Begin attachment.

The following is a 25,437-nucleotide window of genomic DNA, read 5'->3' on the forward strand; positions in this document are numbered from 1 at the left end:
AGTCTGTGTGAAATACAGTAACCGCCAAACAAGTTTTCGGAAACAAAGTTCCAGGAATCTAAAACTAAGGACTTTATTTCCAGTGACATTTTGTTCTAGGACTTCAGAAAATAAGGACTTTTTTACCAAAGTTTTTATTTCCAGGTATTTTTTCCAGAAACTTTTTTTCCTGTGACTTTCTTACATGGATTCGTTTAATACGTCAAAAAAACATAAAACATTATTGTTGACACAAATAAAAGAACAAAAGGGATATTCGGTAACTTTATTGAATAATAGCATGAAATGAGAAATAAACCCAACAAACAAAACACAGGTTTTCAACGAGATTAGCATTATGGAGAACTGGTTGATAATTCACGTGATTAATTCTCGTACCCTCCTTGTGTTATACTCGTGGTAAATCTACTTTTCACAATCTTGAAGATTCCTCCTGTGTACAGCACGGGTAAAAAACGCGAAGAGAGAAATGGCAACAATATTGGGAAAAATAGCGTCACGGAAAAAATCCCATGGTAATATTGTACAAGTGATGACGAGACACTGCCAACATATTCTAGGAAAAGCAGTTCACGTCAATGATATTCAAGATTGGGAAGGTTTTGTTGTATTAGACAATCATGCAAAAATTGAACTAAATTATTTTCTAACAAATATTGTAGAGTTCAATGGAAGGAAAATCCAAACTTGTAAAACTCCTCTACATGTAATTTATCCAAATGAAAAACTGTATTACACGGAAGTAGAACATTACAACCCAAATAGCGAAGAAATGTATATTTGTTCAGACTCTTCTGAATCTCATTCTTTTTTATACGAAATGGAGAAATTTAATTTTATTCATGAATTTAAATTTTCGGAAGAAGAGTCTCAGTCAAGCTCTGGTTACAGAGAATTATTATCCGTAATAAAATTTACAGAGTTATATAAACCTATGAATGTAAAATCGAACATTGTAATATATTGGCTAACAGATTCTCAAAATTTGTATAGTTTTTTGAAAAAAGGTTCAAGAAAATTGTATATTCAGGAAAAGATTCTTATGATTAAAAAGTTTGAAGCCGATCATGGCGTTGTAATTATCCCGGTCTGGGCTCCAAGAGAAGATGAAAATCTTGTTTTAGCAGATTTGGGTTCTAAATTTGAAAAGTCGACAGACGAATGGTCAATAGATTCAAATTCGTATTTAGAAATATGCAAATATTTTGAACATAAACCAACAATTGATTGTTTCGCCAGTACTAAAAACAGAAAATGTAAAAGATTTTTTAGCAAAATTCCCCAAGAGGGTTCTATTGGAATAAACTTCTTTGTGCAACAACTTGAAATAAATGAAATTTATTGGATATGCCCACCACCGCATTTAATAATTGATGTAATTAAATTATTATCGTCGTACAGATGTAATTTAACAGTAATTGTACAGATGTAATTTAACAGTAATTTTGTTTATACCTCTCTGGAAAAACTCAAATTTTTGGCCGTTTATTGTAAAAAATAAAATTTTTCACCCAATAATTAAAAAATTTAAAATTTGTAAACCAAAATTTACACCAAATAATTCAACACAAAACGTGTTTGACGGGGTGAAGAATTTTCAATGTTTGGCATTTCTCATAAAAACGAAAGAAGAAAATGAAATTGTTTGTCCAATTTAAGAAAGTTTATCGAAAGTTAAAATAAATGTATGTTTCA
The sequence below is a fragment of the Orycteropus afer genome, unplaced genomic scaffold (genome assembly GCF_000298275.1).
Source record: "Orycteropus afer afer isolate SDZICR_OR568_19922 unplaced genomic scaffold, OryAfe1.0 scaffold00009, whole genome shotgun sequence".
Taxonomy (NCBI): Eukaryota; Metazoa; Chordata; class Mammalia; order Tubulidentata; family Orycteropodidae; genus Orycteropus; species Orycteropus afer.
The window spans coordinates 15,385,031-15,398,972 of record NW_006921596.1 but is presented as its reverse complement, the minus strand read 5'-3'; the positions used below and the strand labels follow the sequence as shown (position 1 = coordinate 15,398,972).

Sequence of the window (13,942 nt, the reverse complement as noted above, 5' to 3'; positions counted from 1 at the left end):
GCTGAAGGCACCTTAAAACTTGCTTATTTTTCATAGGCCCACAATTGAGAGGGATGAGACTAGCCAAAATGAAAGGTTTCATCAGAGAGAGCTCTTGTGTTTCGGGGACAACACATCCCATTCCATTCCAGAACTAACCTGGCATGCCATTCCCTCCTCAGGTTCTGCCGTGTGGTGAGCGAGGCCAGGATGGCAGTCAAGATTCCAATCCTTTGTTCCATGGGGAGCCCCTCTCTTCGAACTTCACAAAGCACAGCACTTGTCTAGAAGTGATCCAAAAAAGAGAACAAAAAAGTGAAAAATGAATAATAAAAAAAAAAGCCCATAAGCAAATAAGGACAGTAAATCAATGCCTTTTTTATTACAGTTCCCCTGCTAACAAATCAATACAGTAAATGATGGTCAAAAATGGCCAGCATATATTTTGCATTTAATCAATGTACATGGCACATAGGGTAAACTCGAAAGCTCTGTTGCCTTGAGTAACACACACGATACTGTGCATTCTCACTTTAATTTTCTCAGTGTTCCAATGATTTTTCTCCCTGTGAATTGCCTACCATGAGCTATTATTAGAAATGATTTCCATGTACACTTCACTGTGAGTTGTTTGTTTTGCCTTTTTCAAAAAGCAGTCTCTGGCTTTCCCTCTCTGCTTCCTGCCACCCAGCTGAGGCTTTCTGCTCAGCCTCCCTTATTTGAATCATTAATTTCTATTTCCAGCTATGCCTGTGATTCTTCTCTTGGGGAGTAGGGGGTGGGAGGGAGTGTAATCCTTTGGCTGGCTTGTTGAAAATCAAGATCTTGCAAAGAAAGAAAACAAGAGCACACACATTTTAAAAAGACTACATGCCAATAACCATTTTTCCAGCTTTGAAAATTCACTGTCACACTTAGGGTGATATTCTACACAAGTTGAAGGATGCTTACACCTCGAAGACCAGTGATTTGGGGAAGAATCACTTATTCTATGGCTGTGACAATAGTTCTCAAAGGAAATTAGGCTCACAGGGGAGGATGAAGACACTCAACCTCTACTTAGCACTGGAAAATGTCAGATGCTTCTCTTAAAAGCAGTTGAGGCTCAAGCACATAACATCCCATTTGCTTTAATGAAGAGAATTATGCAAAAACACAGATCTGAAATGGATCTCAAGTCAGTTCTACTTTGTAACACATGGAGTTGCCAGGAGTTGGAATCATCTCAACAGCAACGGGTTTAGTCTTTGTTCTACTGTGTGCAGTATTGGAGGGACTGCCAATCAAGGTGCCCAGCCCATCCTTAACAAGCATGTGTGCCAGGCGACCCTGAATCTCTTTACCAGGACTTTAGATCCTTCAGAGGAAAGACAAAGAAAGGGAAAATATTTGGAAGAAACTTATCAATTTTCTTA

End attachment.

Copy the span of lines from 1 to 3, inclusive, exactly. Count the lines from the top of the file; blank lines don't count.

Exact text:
The following is a 25,437-nucleotide window of genomic DNA, read 5'->3' on the forward strand; positions in this document are numbered from 1 at the left end:
AGTCTGTGTGAAATACAGTAACCGCCAAACAAGTTTTCGGAAACAAAGTTCCAGGAATCTAAAACTAAGGACTTTATTTCCAGTGACATTTTGTTCTAGGACTTCAGAAAATAAGGACTTTTTTACCAAAGTTTTTATTTCCAGGTATTTTTTCCAGAAACTTTTTTTCCTGTGACTTTCTTACATGGATTCGTTTAATACGTCAAAAAAACATAAAACATTATTGTTGACACAAATAAAAGAACAAAAGGGATATTCGGTAACTTTATTGAATAATAGCATGAAATGAGAAATAAACCCAACAAACAAAACACAGGTTTTCAACGAGATTAGCATTATGGAGAACTGGTTGATAATTCACGTGATTAATTCTCGTACCCTCCTTGTGTTATACTCGTGGTAAATCTACTTTTCACAATCTTGAAGATTCCTCCTGTGTACAGCACGGGTAAAAAACGCGAAGAGAGAAATGGCAACAATATTGGGAAAAATAGCGTCACGGAAAAAATCCCATGGTAATATTGTACAAGTGATGACGAGACACTGCCAACATATTCTAGGAAAAGCAGTTCACGTCAATGATATTCAAGATTGGGAAGGTTTTGTTGTATTAGACAATCATGCAAAAATTGAACTAAATTATTTTCTAACAAATATTGTAGAGTTCAATGGAAGGAAAATCCAAACTTGTAAAACTCCTCTACATGTAATTTATCCAAATGAAAAACTGTATTACACGGAAGTAGAACATTACAACCCAAATAGCGAAGAAATGTATATTTGTTCAGACTCTTCTGAATCTCATTCTTTTTTATACGAAATGGAGAAATTTAATTTTATTCATGAATTTAAATTTTCGGAAGAAGAGTCTCAGTCAAGCTCTGGTTACAGAGAATTATTATCCGTAATAAAATTTACAGAGTTATATAAACCTATGAATGTAAAATCGAACATTGTAATATATTGGCTAACAGATTCTCAAAATTTGTATAGTTTTTTGAAAAAAGGTTCAAGAAAATTGTATATTCAGGAAAAGATTCTTATGATTAAAAAGTTTGAAGCCGATCATGGCGTTGTAATTATCCCGGTCTGGGCTCCAAGAGAAGATGAAAATCTTGTTTTAGCAGATTTGGGTTCTAAATTTGAAAAGTCGACAGACGAATGGTCAATAGATTCAAATTCGTATTTAGAAATATGCAAATATTTTGAACATAAACCAACAATTGATTGTTTCGCCAGTACTAAAAACAGAAAATGTAAAAGATTTTTTAGCAAAATTCCCCAAGAGGGTTCTATTGGAATAAACTTCTTTGTGCAACAACTTGAAATAAATGAAATTTATTGGATATGCCCACCACCGCATTTAATAATTGATGTAATTAAATTATTATCGTCGTACAGATGTAATTTAACAGTAATTGTACAGATGTAATTTAACAGTAATTTTGTTTATACCTCTCTGGAAAAACTCAAATTTTTGGCCGTTTATTGTAAAAAATAAAATTTTTCACCCAATAATTAAAAAATTTAAAATTTGTAAACCAAAATTTACACCAAATAATTCAACACAAAACGTGTTTGACGGGGTGAAGAATTTTCAATGTTTGGCATTTCTCATAAAAACGAAAGAAGAAAATGAAATTGTTTGTCCAATTTAAGAAAGTTTATCGAAAGTTAAAATAAATGTATGTTTCA
The sequence below is a fragment of the Orycteropus afer genome, unplaced genomic scaffold (genome assembly GCF_000298275.1).